Sunday, November 30, 2008

He Died One Year Ago Today

Ah, he was our hero, we four children, the two corn farm sisters and our best childhood friends, the brothers who were sons of our parents' best friends. We heard of his exploits and to us, he always succeeded, never failed. There were no broken bones or hospital stays that WE would admit to, only daring and fabulous accomplishments, each one greater than the last, more, higher, faster, longer, bigger, better, MORE!
We played outdoors at one or the others' house on a Friday or Saturday night as our parents visited inside. We played hard, making our own adventures, standing high, walking on the side of the rolling 55 gallon drum, some probably dangerous castoff from ag chemicals, or at best, from grease or oil for powerful farm machines. We found planks to make ramps to ride bikes over, sometimes stolen from walls of the barn, probably encrusted with lock-jaw infested rusty nails. We played war, hiding behind opposing 55 gallon oil drums and dashing out to imaginary-machine-gun each other, or we lined them up in the ditch facing traffic on Highway 1, dashing out to lob imaginary grenades along with our bursts of imaginary machine gun fire. We lobbed balls over the house and ran like hell for some purpose demanded by the rules of various lobbing-balls-over-houses games which are long forgotten by my too-adult brain. There were bases and teams and 'its' and outs and we never really played quite by the rules because the rules meant the game eventually had an end and winners and losers and we just wanted to play and play and play until our parents called us in for 'lunch', that snack that can be eaten at any time of day in rural North Dakota, but most often, around 4 in the afternoon, and about 9 pm, served to guests visiting in ones home. If the visit was anticipated, there might be fresh-baked cake and pop or if the visit was a surprise, store cookies and Kool-aid. We didn't stay inside long, roaring back out the door with smeared faces and sticky fingers. We had adventures to pursue with a vengeance. And Evel Knievel was our inspiration, our role model, our big dare. It mattered not that Knievel's stunts were of a particular nature and demanded a power motorbike: We were of the mindset that he was the king of all adventure, all things daring, all things risky and potentially disapproved of by parents. That is why my sister and I never did these sorts of things in the light of day when our attentive mother might pop out into the yard at any minute to inquire as to what we were doing and comment on the safety level. No, we saved these things for when our parents were distracted, partying with their best friends. We had these adventures with our best friends, the wild boys, and often, under cover of darkness. Out there, with them, inspired by Evel, we took risks, had real or imagined adventures, worked up a sweat, ran like hell, and maybe even scared each other a bit. We were each others' best friends for many years, growing apart, as friends of opposing genders must in junior high, and especially when entering the big school in the bigger town where cool was of greater importance. One of the 'boys' is gone now, for several years. I had to choose between his funeral and that of a great aunt's sister, and well, buds is buds, even after 30 years. It was a big funeral; he had tons of friends I didn't even know, who probably shared greater adventures than Annie I Over and popping wheelies on banana bikes: Teen-age adventures and then adult adventures, and some probably even on the far side of the law. And now, Evel, our hero, is gone too, for a year now. He inspired us to play harder, run faster, scream louder, stay up later, hide harder. We thought his first name was Evil and that made the allure all the greater. Thanks, Evel. Our childhood was large because of you. Ride on, ride on.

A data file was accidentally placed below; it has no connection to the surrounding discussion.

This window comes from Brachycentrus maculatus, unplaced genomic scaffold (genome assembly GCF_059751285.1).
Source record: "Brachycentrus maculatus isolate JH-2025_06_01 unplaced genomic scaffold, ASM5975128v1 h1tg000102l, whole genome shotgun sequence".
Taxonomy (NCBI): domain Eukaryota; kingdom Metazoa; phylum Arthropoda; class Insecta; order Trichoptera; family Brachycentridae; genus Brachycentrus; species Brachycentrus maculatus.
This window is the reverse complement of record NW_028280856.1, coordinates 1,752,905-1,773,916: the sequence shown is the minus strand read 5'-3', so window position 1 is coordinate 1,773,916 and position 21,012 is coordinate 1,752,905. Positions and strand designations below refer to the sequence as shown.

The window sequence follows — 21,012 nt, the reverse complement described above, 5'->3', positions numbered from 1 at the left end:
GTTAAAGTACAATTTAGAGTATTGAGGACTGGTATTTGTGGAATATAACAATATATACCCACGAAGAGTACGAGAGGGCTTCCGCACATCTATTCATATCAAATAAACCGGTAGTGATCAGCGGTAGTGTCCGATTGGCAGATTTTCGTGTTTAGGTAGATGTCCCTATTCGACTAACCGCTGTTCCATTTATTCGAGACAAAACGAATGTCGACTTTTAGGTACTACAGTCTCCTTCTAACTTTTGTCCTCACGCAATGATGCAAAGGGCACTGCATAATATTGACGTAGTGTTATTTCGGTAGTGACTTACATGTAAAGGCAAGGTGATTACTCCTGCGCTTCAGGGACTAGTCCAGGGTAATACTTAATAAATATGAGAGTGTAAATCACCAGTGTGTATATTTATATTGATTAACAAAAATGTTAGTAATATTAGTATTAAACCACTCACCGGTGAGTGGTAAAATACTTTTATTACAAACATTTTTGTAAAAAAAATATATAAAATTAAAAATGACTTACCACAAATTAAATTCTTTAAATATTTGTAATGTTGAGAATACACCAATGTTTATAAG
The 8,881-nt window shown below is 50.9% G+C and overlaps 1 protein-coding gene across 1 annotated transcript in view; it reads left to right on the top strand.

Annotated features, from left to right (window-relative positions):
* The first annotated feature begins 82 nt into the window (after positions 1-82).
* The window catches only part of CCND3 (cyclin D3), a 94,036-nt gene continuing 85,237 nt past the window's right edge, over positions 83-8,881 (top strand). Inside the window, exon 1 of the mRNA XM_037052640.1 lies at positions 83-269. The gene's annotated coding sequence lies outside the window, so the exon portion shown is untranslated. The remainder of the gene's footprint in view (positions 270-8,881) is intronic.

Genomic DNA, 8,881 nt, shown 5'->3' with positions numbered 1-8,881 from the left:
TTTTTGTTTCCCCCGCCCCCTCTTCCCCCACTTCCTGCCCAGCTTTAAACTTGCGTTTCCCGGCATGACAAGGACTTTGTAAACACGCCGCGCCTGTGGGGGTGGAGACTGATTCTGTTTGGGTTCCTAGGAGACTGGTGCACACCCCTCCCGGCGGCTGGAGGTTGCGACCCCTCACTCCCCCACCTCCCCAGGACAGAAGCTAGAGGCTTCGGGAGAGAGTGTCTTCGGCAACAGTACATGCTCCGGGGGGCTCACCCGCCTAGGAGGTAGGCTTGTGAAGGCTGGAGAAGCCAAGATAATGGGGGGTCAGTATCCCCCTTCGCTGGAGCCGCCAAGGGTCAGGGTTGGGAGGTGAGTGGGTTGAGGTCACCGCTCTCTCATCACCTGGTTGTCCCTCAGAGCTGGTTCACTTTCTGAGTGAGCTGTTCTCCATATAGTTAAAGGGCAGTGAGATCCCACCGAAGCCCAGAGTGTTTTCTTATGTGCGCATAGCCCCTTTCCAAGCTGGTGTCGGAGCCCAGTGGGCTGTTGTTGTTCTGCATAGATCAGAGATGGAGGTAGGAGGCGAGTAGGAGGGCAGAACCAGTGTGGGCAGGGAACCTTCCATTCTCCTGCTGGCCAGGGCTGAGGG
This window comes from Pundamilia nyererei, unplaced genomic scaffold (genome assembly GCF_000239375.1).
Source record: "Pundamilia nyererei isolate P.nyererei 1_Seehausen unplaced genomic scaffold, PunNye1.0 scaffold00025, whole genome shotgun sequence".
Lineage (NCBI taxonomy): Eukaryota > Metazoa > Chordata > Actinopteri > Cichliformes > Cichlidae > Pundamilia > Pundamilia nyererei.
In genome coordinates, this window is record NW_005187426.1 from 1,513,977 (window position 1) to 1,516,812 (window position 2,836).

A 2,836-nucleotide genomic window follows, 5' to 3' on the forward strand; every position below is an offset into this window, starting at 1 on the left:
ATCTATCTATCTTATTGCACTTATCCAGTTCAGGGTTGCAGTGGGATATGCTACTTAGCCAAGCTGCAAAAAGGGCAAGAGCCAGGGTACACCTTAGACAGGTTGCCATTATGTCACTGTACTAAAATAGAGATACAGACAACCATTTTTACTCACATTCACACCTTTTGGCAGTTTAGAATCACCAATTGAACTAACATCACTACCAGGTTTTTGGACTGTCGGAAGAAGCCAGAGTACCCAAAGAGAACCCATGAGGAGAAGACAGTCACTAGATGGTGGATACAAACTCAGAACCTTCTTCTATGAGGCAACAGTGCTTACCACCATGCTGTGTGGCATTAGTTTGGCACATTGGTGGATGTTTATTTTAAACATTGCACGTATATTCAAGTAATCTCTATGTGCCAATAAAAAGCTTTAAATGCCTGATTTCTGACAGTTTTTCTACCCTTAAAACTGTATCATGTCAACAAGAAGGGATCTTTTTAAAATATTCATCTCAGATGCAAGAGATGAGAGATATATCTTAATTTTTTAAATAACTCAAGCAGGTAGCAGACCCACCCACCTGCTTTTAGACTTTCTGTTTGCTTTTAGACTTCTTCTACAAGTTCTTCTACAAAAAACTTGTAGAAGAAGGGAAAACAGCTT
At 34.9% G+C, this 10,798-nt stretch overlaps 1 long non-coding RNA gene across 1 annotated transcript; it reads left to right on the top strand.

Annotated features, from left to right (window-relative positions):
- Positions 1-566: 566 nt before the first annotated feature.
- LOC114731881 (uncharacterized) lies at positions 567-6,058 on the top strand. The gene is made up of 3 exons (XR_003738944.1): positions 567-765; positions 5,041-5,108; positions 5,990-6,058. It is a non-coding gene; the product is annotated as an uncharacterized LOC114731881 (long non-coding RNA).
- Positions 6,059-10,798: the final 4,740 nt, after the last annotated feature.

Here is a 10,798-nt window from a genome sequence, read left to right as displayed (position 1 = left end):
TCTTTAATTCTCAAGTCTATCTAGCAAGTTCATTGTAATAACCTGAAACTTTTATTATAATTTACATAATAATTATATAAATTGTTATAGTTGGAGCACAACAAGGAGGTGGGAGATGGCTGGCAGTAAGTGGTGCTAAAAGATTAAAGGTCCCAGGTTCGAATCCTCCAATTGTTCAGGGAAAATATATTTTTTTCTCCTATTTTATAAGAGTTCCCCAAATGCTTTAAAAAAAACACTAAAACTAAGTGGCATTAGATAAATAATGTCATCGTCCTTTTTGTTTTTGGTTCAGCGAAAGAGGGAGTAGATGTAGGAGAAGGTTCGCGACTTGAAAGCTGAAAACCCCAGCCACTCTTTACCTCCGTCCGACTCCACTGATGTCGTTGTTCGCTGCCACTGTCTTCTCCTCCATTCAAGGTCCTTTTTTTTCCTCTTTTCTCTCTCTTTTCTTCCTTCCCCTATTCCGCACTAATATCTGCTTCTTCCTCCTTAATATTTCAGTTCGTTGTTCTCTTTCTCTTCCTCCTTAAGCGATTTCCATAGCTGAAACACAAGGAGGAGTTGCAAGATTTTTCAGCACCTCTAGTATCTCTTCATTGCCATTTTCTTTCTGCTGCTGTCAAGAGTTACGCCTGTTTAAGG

ABC News: Iconic Daredevil Evel Knievel Dies at 69
"No king or prince has lived a better life," he said.


Chuckles said...

"We played war..."

There is a school of thought that contends that playing with guns (toy guns) as a child leads that child to a greater risk of actually using a gun in criminal acts later in life. Knowing you as I sometimes think I do, and knowing me and the kids I grew up with who spent many the day playing cowboys and indians and war and, our personal invention, prison in the just poured basement of a new house, perhaps it is just the opposite...

goprairie said...

i think the difference is in how real guns are treated. and the attitudes. we were taught gun safety from probably before we could walk, to not point a gun at a person ever and to assume it was loaded. and the play was special occasion, a bit naughty and having the aura of the slightly forbidden, not the many times daily of kids with video games today - i worry about that - i read an article by a guy who trains the military to get over their aversion to killing and he claims video games that make it ordinary are similar to his methods. it is a complicated issue.